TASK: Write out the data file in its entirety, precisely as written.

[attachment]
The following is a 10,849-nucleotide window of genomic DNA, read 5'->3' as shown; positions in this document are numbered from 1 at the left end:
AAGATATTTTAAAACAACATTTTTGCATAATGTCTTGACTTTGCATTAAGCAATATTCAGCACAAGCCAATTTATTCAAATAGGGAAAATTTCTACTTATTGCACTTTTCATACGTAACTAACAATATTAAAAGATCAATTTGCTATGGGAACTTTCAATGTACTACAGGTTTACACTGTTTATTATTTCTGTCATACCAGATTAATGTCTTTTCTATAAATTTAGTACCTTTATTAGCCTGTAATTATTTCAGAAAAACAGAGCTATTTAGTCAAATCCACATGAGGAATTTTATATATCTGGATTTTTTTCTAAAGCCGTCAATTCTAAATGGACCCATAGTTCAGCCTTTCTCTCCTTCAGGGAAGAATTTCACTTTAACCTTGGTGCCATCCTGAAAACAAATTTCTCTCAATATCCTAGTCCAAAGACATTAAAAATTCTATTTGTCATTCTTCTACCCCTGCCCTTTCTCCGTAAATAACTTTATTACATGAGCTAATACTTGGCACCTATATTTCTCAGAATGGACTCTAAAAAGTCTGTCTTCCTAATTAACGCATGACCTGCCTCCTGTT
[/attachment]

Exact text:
The following is a 10,849-nucleotide window of genomic DNA, read 5'->3' as shown; positions in this document are numbered from 1 at the left end:
AAGATATTTTAAAACAACATTTTTGCATAATGTCTTGACTTTGCATTAAGCAATATTCAGCACAAGCCAATTTATTCAAATAGGGAAAATTTCTACTTATTGCACTTTTCATACGTAACTAACAATATTAAAAGATCAATTTGCTATGGGAACTTTCAATGTACTACAGGTTTACACTGTTTATTATTTCTGTCATACCAGATTAATGTCTTTTCTATAAATTTAGTACCTTTATTAGCCTGTAATTATTTCAGAAAAACAGAGCTATTTAGTCAAATCCACATGAGGAATTTTATATATCTGGATTTTTTTCTAAAGCCGTCAATTCTAAATGGACCCATAGTTCAGCCTTTCTCTCCTTCAGGGAAGAATTTCACTTTAACCTTGGTGCCATCCTGAAAACAAATTTCTCTCAATATCCTAGTCCAAAGACATTAAAAATTCTATTTGTCATTCTTCTACCCCTGCCCTTTCTCCGTAAATAACTTTATTACATGAGCTAATACTTGGCACCTATATTTCTCAGAATGGACTCTAAAAAGTCTGTCTTCCTAATTAACGCATGACCTGCCTCCTGTT